Urban Species Profile:: Mylitta Crescent

Common Name: Mylitta Crescent
Scientific Name: Phyciodes mylitta
Family: Nymphalidae

The Mylitta Crescent butterfly (Phyciodes mylitta) is a common sight to the west coast of North America. Mylitta was an ancient Babylonian goddess of fertility, their name for Aphrodite and perhaps the butterfly is appropriately named because they often produce multiple broods each year.

Another urban species, like the Woodland Skipper, these butterflies are frequently found in disturbed sites such as vacant lots, roadsides and fencerows. They also can be found in fields, wet meadows, water edges, woodland openings, canyons and weedy areas. The Mylitta Crescent is a bit of a bully and will chase other butterflies away from their territory where they will stay feeding for several days. The males will patrol their choice habitat around nectar plants, often the bottom of canyons, streams or trails looking for females. They fly for a long period during the year, from spring all through the summer until fall, during which time they will produce several, overlapping broods.

The Mylitta Crescent are a smaller sized butterfly, bright orange and black in color with a checkered pattern on the top their wings, while the undersides are a more subdued orange/brown. The caterpillar is back with orange spines and they can be found in many open habitats including fields, meadows and agricultural fields. Caterpillars will eat leaves to such an extent as to skeletonize them. They can sometimes be found in silk nests and if they have not pupated before winter the caterpillars can hibernate, but in California they have be found sunning themselves on sunny winter days.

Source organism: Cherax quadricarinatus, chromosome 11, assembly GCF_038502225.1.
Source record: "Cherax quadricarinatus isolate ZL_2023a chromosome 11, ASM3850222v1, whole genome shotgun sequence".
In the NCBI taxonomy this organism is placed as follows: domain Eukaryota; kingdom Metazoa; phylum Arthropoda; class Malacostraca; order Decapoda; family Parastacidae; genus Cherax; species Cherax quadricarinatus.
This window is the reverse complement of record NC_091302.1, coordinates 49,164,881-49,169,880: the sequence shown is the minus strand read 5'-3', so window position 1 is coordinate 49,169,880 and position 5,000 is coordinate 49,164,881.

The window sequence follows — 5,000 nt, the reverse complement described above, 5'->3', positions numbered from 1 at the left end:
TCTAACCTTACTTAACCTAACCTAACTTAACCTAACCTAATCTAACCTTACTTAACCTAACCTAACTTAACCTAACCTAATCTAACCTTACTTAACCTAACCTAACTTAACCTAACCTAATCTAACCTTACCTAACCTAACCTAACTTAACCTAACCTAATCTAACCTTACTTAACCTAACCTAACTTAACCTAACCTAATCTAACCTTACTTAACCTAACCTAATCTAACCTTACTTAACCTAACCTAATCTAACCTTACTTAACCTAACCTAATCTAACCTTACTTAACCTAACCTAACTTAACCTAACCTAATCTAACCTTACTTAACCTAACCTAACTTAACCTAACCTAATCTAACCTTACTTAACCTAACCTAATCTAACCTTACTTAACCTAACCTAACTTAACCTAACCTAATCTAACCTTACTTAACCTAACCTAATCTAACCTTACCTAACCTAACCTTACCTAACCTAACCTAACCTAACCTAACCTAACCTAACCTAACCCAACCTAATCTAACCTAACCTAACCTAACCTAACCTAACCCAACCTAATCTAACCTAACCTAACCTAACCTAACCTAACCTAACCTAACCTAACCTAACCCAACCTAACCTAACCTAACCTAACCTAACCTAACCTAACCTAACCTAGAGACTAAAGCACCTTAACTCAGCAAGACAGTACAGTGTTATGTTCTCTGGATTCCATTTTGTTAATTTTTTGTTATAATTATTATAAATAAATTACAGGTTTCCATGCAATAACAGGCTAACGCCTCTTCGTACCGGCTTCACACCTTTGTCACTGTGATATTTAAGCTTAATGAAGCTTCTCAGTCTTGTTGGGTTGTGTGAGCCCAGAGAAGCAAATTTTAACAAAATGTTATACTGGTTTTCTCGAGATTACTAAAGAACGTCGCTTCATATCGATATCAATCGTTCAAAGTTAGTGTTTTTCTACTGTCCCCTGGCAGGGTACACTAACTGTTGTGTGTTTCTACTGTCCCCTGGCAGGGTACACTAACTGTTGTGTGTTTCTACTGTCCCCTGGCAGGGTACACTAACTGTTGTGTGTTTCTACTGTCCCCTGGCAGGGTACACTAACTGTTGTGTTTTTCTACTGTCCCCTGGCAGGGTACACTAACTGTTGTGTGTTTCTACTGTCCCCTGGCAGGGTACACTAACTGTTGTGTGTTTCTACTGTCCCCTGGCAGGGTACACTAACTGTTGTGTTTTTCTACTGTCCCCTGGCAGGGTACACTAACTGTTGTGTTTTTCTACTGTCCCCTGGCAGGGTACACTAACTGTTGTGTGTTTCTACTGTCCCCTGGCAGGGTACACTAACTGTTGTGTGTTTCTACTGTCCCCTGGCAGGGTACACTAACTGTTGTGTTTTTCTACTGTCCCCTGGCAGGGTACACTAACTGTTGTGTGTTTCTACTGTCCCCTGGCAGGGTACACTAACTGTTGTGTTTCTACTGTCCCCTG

Larvae feed mostly on various species of thistles (Cirsium), both native and invasive, and for this reason they are important in combating invasive thistle species. Along with the larva of the Painted Lady butterfly, who also will feed on invasive thistles, they can help control Cotton and Musk thistle. This is doubly important because native thistles may not be adequately pollinated if native pollinators prefer the invasive thistle. Among species that frequent both native and invasive thistles are other butterflies such as the Tiger Swallowtail and the  Painted Lady as well as flies, beetles and wasps. Larvae will also feed on Seep Monkeyflower (Mimulus guttatus).

Some of their preferred nectar plants are composite flowers including Goldenrod (Solidago canadensis), Pearly-everlasting (Anaphalis margaritacea), Common California Aster (Symphyotrichum chilense), Seaside Fleabane (Erigeron glaucus) and hawkbit a British wildflower.

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Kelly Brenner
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